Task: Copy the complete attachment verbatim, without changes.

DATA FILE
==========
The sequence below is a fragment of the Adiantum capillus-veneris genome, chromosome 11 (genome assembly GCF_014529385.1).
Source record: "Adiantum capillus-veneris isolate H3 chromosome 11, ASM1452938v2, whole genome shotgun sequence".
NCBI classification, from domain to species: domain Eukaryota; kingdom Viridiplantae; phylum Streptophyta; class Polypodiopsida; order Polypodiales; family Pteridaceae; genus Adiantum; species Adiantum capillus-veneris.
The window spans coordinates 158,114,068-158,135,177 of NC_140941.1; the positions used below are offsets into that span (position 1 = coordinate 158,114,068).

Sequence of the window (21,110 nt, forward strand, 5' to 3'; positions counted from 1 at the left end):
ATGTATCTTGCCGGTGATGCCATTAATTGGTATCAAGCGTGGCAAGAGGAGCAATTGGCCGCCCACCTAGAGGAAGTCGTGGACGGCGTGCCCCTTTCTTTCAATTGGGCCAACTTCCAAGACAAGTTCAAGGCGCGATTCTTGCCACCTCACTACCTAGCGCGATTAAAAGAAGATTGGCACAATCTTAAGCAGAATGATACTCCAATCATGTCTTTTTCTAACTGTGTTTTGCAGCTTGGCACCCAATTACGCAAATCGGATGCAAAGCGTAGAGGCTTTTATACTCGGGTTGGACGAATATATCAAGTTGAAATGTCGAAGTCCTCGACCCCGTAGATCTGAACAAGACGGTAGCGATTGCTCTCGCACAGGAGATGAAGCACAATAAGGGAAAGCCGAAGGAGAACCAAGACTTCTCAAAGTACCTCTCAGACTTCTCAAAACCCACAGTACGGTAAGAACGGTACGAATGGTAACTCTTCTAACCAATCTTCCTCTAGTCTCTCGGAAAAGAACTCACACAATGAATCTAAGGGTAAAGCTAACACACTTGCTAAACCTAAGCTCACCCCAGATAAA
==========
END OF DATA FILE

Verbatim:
The sequence below is a fragment of the Adiantum capillus-veneris genome, chromosome 11 (genome assembly GCF_014529385.1).
Source record: "Adiantum capillus-veneris isolate H3 chromosome 11, ASM1452938v2, whole genome shotgun sequence".
NCBI classification, from domain to species: domain Eukaryota; kingdom Viridiplantae; phylum Streptophyta; class Polypodiopsida; order Polypodiales; family Pteridaceae; genus Adiantum; species Adiantum capillus-veneris.
The window spans coordinates 158,114,068-158,135,177 of NC_140941.1; the positions used below are offsets into that span (position 1 = coordinate 158,114,068).

Sequence of the window (21,110 nt, forward strand, 5' to 3'; positions counted from 1 at the left end):
ATGTATCTTGCCGGTGATGCCATTAATTGGTATCAAGCGTGGCAAGAGGAGCAATTGGCCGCCCACCTAGAGGAAGTCGTGGACGGCGTGCCCCTTTCTTTCAATTGGGCCAACTTCCAAGACAAGTTCAAGGCGCGATTCTTGCCACCTCACTACCTAGCGCGATTAAAAGAAGATTGGCACAATCTTAAGCAGAATGATACTCCAATCATGTCTTTTTCTAACTGTGTTTTGCAGCTTGGCACCCAATTACGCAAATCGGATGCAAAGCGTAGAGGCTTTTATACTCGGGTTGGACGAATATATCAAGTTGAAATGTCGAAGTCCTCGACCCCGTAGATCTGAACAAGACGGTAGCGATTGCTCTCGCACAGGAGATGAAGCACAATAAGGGAAAGCCGAAGGAGAACCAAGACTTCTCAAAGTACCTCTCAGACTTCTCAAAACCCACAGTACGGTAAGAACGGTACGAATGGTAACTCTTCTAACCAATCTTCCTCTAGTCTCTCGGAAAAGAACTCACACAATGAATCTAAGGGTAAAGCTAACACACTTGCTAAACCTAAGCTCACCCCAGATAAA